Doom 3 or Half-Life 2? The year 2004 has been a very lively year for the gaming fraternity. In the past we have seen breakthrough games…true. In early 90’s when Wolfinstein 3D was released, the whole face of computer gaming changed with it. In my opinion that was the first breakthrough in computer gaming history. Since then computer games have become an immensely popular form of entertainment. No longer were games considered entertainment for children…they were meant for people of all ages. If the release of Wolfinstein maybe considered as the first leap into the future, then release of Tomb Raider must be considered the next. There were already lot genres of games present by the time of release of Tomb Raider, strategy games have been around for long time, so have racing games…but Tomb Raider was the first game to have introduced complete immersive 3D atmosphere into gaming from a 3rd person perspective. Since then 3D in games is no more a novelty, it’s a pre-requisite. That doesn’t translate into saying for a game to be considered a good game, it should have 3D atmosphere…not all. Some of the best strategy games ever, are 2D games, and they are adored by enthusiasts for their game play, Commandos: Behind Enemy Lines is a typical example. But there can be little doubt that 3D in games is one more step closer to virtual reality. If the games from 1995-2004 were carefully reviewed, it wouldn’t hard to believe that very soon in the near future virtual interactive environments would replace the current gaming trends. So don’t be surprised if in the near future you would find yourself playing virtual tennis a la Sharon Stone in Total Recall. Such has been the progress in using 3D to render believable virtual worlds. The evolution of 3D has also crossed over into other genres of gaming in the last few years. Old time gamers, wouldn’t associate the use of fancy graphics in genres such as city-building simulators, real time strategy games, but one look at the current generation of strategy games, it would be clear that the world of 3D is not confined to the bounds of genres anymore. Games like Commandos 3: Destination Berlin etc have incorporated 3D very effectively to create a fantastic World War 2 atmosphere. So contrary to yesteryears, the genre of 3D gaming doesn’t exist anymore. When we talk about a game, 3D is taken for granted so much so that a game without use of latest 3D earns itself some bad reviews from contemporary gamers. So, suffice to say in the last few years, there have been a lot of changes, and huge progress has been made in gaming, which is now a very lucrative market and quite unbelievable, the revenue from games in USA in 2004 so far has been more than movies. (Statistics courtesy of www.actiontrip.com) The above statement should now highlight the significance of Tomb Raider, which has laid the platform to future 3D games, so to speak. Since then we have seen the introduction of several new genres, like Flight Simulators, versatile racing games (versatile being the imperative word), and also which have successfully blended two genres of games, like Grand Theft Auto 3. Games such as Max Payne, Age of Empires 2, FIFA 2002, Thief, Quake 3, Unreal Tournament, Need For Speed Underground 2 etc deserve a worthy mention as some of the greatest games of all time, which have reached the peak of their respective genres. However since, games have only modified the existing technology to create great visual, acoustic, experience. The term novelty is very relative…some tend to associate it with something new…some tend to look at novelty as a different experience with an essentially same set of elements. Whichever way we might look at it, the feeling of experiencing something different is what drives us. Let’s just say a sequel to a game might not change anything within itself, it just has new missions and a few tweaks, but for many it was novel enough. Age of Empires 2: The Conquers comes to mind. So, when I say novel, it might not necessarily mean something new in a drastically different direction, but something that goes beyond the set of parameters in the same direction to offer an unbelievable experience. Some games have done well to create this feeling and some have fallen woefully short (Tomb Raider Angel of Darkness). So, it would be safe to say that gamers have been deprived of novelty. Well, at least until now. There has been a time gap of three years between the release of Wolfinstein 3D and Tomb Raider. In the latest scenario however there is not more than a gap of 3 months…3 months for a game to reach its pinnacle, and give way to another game, which now stands at par with it, if not ahead. Yes, I' am talking about Doom 3 and Half-Life 2. Two of the most widely anticipated games in the history of computer games are finally here in 2004. After a number of delays and number of missed deadlines the giants are finally here to be thoroughly scrutinized. And what a scrutiny it was. Playing Doom 3 would give you the feeling it would be a long, long time before some other game would push the envelope. The feeling has barely set in, before Half-Life 2 was released. Now, it’s very hard to be objective in a situation like this. Setting aside personal fondness, we would have to agree that both the games are extremely good at what they do. Although they belong to the same genre, they couldn’t be any more different. Let me elaborate. Doom 3 is survival horror game; the emphasis is not laid on story and a cohesive plot, but rather on the action, which needless to say, is top notch. The graphics can truly be declared as next generation graphics, life like models, alterable environment, scary interiors, all combine to give a great game play experience. Half-Life 2 in those terms is a much more mature game. There is equal emphasis on story, characters, plot and action. Graphics can once again be called next generation, more so in this case than former. So, it would inevitable that it boils down to a matter of personal choice as to what might be regarded as the best game of all time, because there can be no doubt about the fact that the best game of all time has to be either Doom 3 or Half-Life 2. But the intention is to try and make an informed judgment, about which one might be called exemplary. So the need to look deeper persists. It’s a popular notion that Id software is good at creating great game engines but not at making truly groundbreaking games. John Carmack has been instrumental in creating such games; Quake 3 Arena is ample testimony to that. While the game still continues to be a benchmarking tool for graphics card, and has a huge almost cult-like following, one would have agree that Unreal Tournament beat Quake 3 at its own game. Contrary to this, they created Doom 3, the best survival shooter of all time. Although the story is very typical of an Id software game, the does a truly commendable job at what it sets out to do. It puts the player right into the hot seat without wasting too much time with unnecessary dialogues and cut-scenes, and once the action starts, a player couldn’t care less about the story. So credit has to be given the developers for the immersive factor. And in this case, that’s novelty. We HAVE seen survival shooters before, but when was the last time we played a game like this and called it the best game ever without too much doubt? Never. In that sense, the novelty is very much there and that’s what makes the game a truly great. And when I talk about experience, I talk about cinematic experience in a computer game…extremely realistic atmosphere…with lights flickering, eerie sounds coming from dark corners…we have seen all of this in C-Grade horror movies…and gotten bored of it, but it’s a totally different thing to be there in the movie. And that’s where Doom 3 scores, and like I said, the immersion factor does the trick. Looking at Half-Life 2, leaving aside its status in doubt as the best game ever, it is definitely the most adaptable game ever. While Doom 3 require a monster of a machine to run it a good resolutions, Half-Life 2 can be played on relatively old computers and still achieve decent frame rates. Make no mistake, Doom 3 can be played on a 32MB onboard GeForce 2 chipset, but it must be played at 640*480 resolutions, and absolutely all details have to be disabled and still get only about 10FPS…well, where is the experience now? Not so with Half-Life 2…it ran fine on a GeForce 2 onboard chipset at 800*600 resolution, and some of the details set to medium. So when it comes to adaptability, Half-Life is way ahead of Doom 3. Game physics in Half-Life 2 are surreal for a game…ironically, meaning very close to reality. And thing that looks like wood, would sound like wood when shot at, and splinter and float like it…very impressive. The game in spite of having a lot of enemies it has got a lot of puzzles. Although they are not very difficult, the use of physics is very well done. And to its credit, Half-Life 2 has a very good, and probably a mature storyline. And, the interactive is environment like seen in no other game…a lot of puzzles are related to the interactive surroundings, where it is required to carry certain seemingly useless objects around and using them as weights etc… Also, the vehicle physics in Half-Life are very well done, the riding experience is extremely smooth and also the same thing can be said about the animation of the characters. So, in my opinion, I would have to say Half-Life 2 is a better game than Doom 3, only because it has a cohesive plot, more interactive atmosphere, and it’s definitely more adaptable to older computers. But, that’s not to say, Doom 3 is not good…it is…every FPS fan should play this game, but Half-Life 2 has more to offer in terms of better enemy AI, in-game physics etc. The monsters in Doom 3 still resort to Kamikazee rush when they sight the marine, and in a way its very easy to predict the behavior. But this is kind of dilemma every gamer would want to be in. It only remains to see how the Doom 3 and Half-Life 2’s Source engines will be exploited in the near future. There are several promising titles awaiting release in the year 2005. So let’s look forward to better games, and hope that 2005 would prove to just as sparkling as 2004 was, if not more. As a final note, I would like to add that Doom 3 does not blow. Thank you everyone. PS: I might also add that I'am a HUGE fan of Doom 3 and no matter how good Half Life 2 might be it will never replace Doom 3 as my favorite game.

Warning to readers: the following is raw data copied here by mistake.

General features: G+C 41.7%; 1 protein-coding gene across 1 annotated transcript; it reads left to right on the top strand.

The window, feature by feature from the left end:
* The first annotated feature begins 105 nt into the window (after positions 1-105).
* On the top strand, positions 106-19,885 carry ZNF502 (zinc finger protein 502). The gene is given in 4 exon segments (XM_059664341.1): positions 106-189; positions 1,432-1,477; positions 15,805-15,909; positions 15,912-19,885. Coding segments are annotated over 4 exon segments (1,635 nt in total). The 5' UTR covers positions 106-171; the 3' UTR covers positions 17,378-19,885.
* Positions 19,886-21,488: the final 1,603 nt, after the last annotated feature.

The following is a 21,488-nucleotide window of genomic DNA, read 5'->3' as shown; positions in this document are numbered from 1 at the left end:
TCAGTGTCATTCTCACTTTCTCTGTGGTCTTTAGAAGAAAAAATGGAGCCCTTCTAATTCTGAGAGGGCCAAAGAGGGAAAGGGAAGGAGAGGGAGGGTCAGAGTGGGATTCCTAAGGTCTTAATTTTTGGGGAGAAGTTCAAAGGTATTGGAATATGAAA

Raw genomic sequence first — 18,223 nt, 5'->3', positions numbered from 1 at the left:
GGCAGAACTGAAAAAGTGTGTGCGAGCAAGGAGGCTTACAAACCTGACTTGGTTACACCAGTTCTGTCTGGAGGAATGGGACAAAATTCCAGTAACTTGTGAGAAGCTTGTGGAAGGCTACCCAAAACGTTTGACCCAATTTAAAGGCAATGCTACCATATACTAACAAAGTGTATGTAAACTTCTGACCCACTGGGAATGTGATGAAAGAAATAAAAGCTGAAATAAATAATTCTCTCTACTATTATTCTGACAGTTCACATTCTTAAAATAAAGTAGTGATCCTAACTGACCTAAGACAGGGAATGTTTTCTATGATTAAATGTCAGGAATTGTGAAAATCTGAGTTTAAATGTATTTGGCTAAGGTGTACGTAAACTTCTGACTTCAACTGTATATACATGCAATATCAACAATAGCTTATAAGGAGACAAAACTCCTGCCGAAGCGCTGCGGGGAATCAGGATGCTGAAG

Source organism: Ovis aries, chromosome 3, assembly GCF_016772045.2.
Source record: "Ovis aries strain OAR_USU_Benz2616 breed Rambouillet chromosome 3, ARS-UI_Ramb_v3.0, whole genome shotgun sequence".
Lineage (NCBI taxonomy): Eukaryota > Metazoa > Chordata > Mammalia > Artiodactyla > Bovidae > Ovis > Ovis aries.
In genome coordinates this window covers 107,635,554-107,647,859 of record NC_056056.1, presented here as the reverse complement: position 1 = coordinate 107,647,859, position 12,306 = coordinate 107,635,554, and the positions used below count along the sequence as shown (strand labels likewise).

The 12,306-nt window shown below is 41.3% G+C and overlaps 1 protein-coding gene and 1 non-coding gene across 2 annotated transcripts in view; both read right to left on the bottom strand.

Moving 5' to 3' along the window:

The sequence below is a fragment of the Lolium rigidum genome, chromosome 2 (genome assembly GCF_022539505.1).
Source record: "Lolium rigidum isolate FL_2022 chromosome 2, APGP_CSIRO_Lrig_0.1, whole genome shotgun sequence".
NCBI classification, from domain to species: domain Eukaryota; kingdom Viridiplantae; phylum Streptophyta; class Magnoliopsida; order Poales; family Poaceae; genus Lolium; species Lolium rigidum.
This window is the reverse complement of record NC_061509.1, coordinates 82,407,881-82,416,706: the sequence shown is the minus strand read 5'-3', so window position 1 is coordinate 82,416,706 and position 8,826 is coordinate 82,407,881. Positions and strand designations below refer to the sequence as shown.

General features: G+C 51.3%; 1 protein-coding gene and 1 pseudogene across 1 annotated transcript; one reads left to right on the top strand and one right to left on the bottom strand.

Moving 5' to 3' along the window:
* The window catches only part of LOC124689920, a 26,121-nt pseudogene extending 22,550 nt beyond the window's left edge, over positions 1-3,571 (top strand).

Ultimatedoom, I wanna marry you. :p There's nothing better I could say after this post of yours.
Ha-ha!! :)) Glad you liked it MBO!